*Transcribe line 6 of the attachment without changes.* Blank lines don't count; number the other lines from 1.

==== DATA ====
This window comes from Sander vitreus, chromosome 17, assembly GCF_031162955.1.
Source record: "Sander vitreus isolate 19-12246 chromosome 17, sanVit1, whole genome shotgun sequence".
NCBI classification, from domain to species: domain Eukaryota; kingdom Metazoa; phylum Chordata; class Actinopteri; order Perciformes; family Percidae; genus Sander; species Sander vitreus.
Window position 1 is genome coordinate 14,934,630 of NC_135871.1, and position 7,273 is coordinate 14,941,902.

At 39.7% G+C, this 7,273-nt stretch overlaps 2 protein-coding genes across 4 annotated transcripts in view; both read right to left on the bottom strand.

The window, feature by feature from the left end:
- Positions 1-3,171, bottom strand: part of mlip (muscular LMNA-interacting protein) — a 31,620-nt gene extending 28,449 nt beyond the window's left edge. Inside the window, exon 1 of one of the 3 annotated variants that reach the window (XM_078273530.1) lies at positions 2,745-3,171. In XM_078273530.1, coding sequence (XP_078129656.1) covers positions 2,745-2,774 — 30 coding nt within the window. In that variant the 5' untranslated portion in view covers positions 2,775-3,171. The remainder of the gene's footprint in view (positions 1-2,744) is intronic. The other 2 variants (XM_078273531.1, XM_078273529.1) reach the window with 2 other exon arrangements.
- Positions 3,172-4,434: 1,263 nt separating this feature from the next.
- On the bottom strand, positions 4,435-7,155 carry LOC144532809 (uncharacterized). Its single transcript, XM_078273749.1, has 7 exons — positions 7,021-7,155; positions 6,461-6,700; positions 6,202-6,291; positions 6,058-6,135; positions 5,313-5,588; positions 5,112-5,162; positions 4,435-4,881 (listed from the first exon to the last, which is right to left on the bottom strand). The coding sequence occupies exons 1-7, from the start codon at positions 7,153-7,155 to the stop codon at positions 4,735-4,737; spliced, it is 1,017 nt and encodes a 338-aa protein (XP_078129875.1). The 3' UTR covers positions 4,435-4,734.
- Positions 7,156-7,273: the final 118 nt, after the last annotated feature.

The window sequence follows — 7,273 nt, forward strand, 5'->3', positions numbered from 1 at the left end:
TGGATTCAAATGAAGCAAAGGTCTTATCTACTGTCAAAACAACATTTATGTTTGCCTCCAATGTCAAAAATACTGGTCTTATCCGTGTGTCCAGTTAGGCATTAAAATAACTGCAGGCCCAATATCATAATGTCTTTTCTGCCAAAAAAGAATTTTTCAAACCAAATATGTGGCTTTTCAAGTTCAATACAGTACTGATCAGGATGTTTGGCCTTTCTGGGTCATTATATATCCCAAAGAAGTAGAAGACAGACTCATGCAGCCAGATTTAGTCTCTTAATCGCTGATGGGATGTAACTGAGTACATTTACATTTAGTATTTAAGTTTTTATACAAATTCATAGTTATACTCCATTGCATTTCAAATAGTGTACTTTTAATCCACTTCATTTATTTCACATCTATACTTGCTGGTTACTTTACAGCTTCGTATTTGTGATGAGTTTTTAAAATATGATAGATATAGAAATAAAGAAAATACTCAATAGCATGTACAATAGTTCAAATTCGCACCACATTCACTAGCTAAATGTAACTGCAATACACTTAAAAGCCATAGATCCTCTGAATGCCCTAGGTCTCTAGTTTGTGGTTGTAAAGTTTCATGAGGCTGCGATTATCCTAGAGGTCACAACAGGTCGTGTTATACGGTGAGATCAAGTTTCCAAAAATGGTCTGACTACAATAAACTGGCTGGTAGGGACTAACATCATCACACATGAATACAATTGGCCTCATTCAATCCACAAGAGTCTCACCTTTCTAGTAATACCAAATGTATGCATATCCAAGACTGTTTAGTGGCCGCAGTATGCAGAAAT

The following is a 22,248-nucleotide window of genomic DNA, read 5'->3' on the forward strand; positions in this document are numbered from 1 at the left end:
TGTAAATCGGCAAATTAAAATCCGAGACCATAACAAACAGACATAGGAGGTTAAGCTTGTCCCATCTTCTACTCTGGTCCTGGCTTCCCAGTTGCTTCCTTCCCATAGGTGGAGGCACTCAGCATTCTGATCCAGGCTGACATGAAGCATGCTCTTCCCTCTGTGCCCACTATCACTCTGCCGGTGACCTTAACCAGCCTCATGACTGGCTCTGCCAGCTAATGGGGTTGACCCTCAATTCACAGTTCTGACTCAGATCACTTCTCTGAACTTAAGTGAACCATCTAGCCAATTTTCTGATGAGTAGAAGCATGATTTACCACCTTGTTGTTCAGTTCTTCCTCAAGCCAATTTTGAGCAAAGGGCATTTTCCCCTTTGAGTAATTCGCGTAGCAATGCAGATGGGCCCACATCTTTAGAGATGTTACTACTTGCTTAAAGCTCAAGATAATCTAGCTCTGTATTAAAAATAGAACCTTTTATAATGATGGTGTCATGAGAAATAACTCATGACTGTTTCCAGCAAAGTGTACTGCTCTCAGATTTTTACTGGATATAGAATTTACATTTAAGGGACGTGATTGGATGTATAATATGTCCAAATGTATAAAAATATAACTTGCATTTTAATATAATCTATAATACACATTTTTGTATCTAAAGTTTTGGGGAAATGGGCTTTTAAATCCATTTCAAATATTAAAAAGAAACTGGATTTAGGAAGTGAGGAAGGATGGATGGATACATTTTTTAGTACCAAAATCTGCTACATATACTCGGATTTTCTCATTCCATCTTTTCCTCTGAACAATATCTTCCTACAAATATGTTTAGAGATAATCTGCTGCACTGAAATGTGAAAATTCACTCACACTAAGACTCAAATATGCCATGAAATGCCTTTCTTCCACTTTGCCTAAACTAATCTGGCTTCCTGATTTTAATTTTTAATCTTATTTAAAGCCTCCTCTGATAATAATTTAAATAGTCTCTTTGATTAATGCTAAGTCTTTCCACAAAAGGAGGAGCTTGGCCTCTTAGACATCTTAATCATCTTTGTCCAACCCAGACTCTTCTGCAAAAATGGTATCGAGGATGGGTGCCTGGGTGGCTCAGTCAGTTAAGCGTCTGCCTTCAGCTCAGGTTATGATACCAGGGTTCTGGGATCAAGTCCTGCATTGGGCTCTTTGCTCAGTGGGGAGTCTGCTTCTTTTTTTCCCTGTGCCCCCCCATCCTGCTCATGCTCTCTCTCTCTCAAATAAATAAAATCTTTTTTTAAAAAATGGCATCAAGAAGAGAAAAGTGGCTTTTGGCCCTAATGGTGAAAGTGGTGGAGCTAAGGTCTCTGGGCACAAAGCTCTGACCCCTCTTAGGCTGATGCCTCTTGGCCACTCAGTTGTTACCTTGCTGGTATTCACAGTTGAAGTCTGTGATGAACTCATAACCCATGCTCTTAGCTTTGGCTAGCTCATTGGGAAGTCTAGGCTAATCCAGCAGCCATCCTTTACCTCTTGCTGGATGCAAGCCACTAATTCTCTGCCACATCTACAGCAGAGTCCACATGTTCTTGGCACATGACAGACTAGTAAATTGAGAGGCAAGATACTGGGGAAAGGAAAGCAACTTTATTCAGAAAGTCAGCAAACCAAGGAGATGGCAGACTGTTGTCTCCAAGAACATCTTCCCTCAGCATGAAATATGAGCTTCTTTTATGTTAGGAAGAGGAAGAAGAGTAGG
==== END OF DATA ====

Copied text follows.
The window, feature by feature from the left end: